November 24th, 2016
(written by lawrence krubner, however indented passages are often quotes). You can contact lawrence at: email@example.com
Remember that the late 1930s saw the largest change, ever, in the rate of women going into the workforce. Absolute numbers were low, but the rate of change was at its peak.
Contrary to prevailing views, which locate the origins of the information society in WWII or in the commercial development of television or computers, the basic societal transformation from industrial to information society had been essentially completed by the late 1930s.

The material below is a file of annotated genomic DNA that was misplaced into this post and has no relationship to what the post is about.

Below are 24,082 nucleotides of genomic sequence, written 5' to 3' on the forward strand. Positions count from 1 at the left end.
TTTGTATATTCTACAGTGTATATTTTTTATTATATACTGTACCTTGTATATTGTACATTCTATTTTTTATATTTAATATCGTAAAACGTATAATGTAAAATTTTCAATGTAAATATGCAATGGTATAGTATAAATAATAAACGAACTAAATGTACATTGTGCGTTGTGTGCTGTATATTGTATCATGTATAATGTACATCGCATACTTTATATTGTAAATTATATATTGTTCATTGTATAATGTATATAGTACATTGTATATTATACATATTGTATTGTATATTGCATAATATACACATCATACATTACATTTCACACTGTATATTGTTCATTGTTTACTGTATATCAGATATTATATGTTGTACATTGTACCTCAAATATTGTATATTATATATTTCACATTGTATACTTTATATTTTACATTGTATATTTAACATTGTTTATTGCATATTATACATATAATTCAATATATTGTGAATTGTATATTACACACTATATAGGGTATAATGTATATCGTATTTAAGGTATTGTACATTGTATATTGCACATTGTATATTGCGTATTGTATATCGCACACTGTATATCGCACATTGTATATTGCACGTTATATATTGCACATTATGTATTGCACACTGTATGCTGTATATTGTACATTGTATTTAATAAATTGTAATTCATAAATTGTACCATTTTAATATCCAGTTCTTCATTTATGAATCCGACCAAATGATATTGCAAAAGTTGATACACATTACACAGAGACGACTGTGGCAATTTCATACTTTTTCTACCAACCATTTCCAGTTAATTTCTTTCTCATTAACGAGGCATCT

Microprocessing and computer technology, contrary to currently fashionable opinion, do not represent a new force recently unleashed on an unprepared society but merely the most recent installment in the continuing development of the control revolution.
Energy utilisation, processing speeds, and control technologies have continued to co-evolve in a positive spiral, advances in any one factor causing, or at least enabling, improvements in the other two. Furthermore, information processes and flows need themselves to be controlled, so that informational technologies must continue to be applied at higher and higher layers of control — certainly an ironic twist to the control revolution.
Women’s presence in the workforce increased for 60 years, from the late 1930s to the late 1990s.
I wonder what happens next?Source